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Old 02-18-2002, 01:41 AM   #31
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Quote:
Originally posted by Lemonite:
The Kyoto treaty was going to f#ck our country economically..
how is that?

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Old 02-18-2002, 02:18 AM   #32
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Quote:
Originally posted by Lemonite:
The Kyoto treaty was going to f#ck our country economically.
As Salome said in the post above, how? I have to say that I don't know the US projections, but it is estimated for the EU that complying to the Kyoto treaty will cost less than 1% of GNP. It may be that the US is already a relatively heavy polluting and oil improductive country, so it may cost a little bit more for them to get to an as advanced level technologically (regarding environment protection) as the EU, but still. I don't expect the cost for the USA to be above 2% of GNP (and I assume it is going to be closer to 1%).

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Everyone agrees on that, and it was not a feasible option in our eyes.
That are a mighty many people. I think you should read my argument above.

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Anyways.. When we pulled out of it.. NO COUNTRY HAD RATIFIED THE KYOTO TREATY... Explain that?


When the US pulled out, the Kyoto treaty was not completed yet. The US didn't pull out when the whole treaty was complete. After the Kyoto round there was another round of negotiations (forgot where it was, The Hague?) and the US didn't even bother to show up there. Instead, they started criticising it, pulling away from being part of the solution.

Marty

P.S. It is one of the most childish cop-outs when you say you're not going to do good just because somebody else also isn't doing this. Based on this cop-out we should start polluting right away. We can also dismantle that International Court Of Justice and let's take the first step by releasing Milosovic immediately! When one country doesn't want to comply, why even do it?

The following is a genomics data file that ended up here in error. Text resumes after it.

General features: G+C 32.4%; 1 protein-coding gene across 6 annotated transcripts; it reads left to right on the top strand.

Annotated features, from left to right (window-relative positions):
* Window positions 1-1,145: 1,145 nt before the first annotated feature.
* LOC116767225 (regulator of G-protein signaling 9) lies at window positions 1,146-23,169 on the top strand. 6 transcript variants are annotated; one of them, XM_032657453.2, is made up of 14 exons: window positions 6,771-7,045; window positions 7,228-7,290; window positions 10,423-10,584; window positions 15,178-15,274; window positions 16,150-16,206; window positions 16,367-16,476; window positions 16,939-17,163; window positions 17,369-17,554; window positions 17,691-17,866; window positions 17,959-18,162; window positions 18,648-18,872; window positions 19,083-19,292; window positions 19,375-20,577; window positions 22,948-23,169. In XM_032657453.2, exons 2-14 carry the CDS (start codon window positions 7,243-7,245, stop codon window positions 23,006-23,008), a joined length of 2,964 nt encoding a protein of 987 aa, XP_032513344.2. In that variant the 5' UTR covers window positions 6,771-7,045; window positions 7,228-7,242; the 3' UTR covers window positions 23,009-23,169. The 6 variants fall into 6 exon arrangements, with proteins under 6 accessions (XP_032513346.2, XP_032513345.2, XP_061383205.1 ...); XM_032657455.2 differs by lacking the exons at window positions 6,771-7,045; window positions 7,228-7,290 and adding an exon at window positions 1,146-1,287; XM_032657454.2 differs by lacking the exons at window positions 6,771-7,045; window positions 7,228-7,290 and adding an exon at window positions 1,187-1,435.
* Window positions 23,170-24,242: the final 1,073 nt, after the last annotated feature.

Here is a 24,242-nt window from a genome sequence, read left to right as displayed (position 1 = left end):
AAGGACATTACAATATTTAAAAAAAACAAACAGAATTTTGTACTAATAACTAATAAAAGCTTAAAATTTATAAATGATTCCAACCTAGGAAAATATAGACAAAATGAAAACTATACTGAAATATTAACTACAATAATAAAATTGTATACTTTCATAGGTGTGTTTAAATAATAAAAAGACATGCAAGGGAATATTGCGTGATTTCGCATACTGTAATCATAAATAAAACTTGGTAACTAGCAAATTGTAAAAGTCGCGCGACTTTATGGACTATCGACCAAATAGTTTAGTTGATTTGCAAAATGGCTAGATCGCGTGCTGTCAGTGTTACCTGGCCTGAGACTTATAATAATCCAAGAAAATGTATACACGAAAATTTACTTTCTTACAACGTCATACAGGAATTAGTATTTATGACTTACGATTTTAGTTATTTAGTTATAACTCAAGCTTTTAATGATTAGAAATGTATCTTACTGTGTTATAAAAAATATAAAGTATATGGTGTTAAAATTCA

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Old 02-18-2002, 05:31 AM   #33
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Well, you'll soon be rid of Popmartijn, Salome, DrTeeth and me... we'll be the first to go when Greenland melts. Living below sea level sucks.
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Old 02-18-2002, 06:31 AM   #34
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Well, Greenland isn't the region I'm so much afraid of. Although it is on the other side of the earth, I'm more afraid of Antartica. There's a whole lot more of ice over there.

However, IIRC, when the sea level rises enough to swallow the lowlands, New York will also be under water. So it's just a question if Bush wants to sacrifice New York for his economic-environment policy.

Marty


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Old 02-18-2002, 08:26 AM   #35
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Quote:
Originally posted by Popmartijn:

However, IIRC, when the sea level rises enough to swallow the lowlands, New York will also be under water. So it's just a question if Bush wants to sacrifice New York for his economic-environment policy.
I agree with you, but I'd say that the immediate problem is the impact global warming is having right now on countries such as Bangladesh and other countries which have been badly affected by flooding on a regular basis in recent years.

What industrialised countries do has a disproportionate impact on other countries and that's why I believe they have a responsibility to act now to reverse, or at least limit that impact.
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Old 02-18-2002, 09:01 AM   #36